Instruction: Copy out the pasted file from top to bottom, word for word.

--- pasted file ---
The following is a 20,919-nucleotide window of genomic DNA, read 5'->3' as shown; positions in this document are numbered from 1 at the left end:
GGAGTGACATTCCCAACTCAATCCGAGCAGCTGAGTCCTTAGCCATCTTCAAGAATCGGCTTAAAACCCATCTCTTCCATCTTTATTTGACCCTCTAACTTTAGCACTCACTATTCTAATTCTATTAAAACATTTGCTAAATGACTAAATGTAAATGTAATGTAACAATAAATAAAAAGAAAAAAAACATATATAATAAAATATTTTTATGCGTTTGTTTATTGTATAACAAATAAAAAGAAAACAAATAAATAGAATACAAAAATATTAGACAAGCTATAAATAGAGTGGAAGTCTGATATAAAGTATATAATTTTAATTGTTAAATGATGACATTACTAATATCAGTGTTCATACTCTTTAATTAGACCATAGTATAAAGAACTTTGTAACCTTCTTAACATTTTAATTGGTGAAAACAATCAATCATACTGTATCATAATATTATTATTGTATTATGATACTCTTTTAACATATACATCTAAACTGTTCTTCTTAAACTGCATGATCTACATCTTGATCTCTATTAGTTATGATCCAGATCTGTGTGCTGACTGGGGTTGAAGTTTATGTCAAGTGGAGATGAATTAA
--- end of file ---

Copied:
The following is a 20,919-nucleotide window of genomic DNA, read 5'->3' as shown; positions in this document are numbered from 1 at the left end:
GGAGTGACATTCCCAACTCAATCCGAGCAGCTGAGTCCTTAGCCATCTTCAAGAATCGGCTTAAAACCCATCTCTTCCATCTTTATTTGACCCTCTAACTTTAGCACTCACTATTCTAATTCTATTAAAACATTTGCTAAATGACTAAATGTAAATGTAATGTAACAATAAATAAAAAGAAAAAAAACATATATAATAAAATATTTTTATGCGTTTGTTTATTGTATAACAAATAAAAAGAAAACAAATAAATAGAATACAAAAATATTAGACAAGCTATAAATAGAGTGGAAGTCTGATATAAAGTATATAATTTTAATTGTTAAATGATGACATTACTAATATCAGTGTTCATACTCTTTAATTAGACCATAGTATAAAGAACTTTGTAACCTTCTTAACATTTTAATTGGTGAAAACAATCAATCATACTGTATCATAATATTATTATTGTATTATGATACTCTTTTAACATATACATCTAAACTGTTCTTCTTAAACTGCATGATCTACATCTTGATCTCTATTAGTTATGATCCAGATCTGTGTGCTGACTGGGGTTGAAGTTTATGTCAAGTGGAGATGAATTAA